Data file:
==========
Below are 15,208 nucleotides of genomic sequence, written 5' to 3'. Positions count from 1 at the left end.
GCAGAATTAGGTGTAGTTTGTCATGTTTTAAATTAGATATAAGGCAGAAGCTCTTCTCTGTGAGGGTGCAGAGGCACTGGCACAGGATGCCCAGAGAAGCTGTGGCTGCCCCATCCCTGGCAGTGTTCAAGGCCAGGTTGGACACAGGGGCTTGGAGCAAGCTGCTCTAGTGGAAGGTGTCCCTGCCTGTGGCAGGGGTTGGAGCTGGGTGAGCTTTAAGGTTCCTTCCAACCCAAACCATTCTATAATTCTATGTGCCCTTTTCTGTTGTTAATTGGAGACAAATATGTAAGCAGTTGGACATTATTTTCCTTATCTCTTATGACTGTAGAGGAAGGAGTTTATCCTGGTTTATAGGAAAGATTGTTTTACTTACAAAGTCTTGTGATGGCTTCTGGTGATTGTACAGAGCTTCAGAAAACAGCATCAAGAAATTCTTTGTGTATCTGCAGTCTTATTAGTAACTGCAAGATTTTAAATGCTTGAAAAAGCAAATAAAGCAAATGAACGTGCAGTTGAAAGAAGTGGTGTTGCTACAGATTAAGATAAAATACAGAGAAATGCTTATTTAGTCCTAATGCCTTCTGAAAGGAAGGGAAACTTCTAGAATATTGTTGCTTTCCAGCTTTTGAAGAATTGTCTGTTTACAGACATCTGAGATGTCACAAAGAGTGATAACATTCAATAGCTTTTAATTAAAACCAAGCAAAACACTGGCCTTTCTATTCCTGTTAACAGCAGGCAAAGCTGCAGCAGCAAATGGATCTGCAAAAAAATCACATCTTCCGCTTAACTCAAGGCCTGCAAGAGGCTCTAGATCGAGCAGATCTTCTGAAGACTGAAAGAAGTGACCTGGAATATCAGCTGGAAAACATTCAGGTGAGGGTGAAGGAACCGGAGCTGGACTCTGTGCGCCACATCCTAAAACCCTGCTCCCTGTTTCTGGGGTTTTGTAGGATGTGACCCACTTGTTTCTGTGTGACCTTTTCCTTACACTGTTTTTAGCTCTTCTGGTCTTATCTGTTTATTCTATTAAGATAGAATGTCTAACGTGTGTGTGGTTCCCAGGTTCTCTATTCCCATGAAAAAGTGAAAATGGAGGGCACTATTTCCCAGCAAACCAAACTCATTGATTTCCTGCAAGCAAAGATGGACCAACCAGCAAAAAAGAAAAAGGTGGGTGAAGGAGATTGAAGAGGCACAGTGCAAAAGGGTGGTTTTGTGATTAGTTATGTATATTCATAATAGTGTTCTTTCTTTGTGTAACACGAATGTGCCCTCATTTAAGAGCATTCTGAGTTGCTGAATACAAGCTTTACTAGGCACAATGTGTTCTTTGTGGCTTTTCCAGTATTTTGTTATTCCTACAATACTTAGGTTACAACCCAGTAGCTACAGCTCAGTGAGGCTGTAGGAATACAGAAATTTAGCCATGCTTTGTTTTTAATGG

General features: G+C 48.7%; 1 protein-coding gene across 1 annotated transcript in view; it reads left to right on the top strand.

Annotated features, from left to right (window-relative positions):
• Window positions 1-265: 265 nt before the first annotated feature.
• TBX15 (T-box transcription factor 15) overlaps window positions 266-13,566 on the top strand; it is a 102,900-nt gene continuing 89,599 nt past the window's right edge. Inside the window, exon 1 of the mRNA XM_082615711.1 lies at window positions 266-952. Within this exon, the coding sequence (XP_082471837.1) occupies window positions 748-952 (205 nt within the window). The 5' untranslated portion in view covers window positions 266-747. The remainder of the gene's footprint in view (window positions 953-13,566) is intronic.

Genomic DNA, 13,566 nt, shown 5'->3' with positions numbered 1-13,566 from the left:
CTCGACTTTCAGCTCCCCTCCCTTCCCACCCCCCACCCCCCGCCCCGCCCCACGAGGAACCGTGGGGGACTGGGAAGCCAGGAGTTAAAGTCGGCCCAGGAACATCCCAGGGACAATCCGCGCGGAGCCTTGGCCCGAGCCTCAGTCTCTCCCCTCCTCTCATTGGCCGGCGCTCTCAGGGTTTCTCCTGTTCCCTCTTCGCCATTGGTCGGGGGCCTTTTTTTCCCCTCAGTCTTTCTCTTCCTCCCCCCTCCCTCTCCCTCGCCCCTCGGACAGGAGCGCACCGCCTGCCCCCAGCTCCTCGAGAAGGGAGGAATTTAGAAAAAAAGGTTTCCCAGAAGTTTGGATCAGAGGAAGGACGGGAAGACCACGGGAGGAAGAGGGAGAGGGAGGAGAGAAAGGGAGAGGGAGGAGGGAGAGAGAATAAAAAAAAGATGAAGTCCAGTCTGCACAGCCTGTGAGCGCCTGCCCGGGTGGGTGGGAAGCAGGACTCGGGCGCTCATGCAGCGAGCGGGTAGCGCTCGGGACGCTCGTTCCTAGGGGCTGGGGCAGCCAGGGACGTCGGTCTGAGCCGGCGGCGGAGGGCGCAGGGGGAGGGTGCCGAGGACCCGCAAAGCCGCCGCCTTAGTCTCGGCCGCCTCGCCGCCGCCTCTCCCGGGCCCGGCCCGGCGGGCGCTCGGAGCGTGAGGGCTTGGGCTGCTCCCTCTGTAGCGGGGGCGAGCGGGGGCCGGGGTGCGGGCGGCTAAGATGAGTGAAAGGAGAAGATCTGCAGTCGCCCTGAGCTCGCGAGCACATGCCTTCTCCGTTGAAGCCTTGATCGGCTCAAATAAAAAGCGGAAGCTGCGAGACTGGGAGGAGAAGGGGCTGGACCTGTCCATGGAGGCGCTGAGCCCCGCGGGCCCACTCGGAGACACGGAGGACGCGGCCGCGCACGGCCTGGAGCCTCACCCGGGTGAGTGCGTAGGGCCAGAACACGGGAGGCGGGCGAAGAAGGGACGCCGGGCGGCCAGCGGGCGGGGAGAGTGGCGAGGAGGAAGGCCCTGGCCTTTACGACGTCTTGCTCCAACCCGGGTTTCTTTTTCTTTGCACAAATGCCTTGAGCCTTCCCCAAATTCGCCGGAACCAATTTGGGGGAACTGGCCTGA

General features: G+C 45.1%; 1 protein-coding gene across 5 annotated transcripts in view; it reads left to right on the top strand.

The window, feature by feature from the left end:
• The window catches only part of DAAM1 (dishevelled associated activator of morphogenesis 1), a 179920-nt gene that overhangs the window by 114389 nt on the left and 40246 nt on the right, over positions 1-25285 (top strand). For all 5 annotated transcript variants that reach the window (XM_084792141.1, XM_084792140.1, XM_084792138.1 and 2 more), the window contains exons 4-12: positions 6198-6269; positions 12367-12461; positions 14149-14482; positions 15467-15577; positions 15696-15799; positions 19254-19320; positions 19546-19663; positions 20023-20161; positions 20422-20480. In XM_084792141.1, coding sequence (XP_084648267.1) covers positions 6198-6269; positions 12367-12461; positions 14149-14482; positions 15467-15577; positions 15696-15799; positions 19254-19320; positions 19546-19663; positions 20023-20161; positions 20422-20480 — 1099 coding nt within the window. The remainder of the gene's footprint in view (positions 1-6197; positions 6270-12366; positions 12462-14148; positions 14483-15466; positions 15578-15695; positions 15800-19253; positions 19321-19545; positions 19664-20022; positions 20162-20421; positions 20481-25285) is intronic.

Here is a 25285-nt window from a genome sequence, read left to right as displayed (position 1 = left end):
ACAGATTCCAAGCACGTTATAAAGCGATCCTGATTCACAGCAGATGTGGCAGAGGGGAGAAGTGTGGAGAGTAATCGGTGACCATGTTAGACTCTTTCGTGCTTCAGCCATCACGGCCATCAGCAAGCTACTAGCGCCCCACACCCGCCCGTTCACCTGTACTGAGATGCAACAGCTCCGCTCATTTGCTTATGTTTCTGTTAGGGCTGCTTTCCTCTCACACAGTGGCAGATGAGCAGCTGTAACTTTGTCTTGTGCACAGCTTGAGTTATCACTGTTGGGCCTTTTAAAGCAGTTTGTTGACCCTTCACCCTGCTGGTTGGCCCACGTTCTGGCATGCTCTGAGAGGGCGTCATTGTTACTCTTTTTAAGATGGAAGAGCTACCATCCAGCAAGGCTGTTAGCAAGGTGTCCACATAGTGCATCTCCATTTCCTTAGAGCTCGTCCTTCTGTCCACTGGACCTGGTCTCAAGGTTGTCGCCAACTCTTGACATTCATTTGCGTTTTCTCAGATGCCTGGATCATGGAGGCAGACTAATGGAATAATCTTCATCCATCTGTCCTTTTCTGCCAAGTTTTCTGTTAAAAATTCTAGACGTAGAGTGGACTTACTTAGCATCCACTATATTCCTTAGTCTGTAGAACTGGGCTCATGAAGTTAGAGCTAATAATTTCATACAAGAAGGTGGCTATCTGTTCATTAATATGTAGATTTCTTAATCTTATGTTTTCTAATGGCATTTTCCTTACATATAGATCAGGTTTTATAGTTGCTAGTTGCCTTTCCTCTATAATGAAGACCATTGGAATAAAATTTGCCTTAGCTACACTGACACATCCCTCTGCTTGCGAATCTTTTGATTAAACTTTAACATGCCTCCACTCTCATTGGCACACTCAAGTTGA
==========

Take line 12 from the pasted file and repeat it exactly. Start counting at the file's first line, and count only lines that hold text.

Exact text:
Here is a 25285-nt window from a genome sequence, read left to right as displayed (position 1 = left end):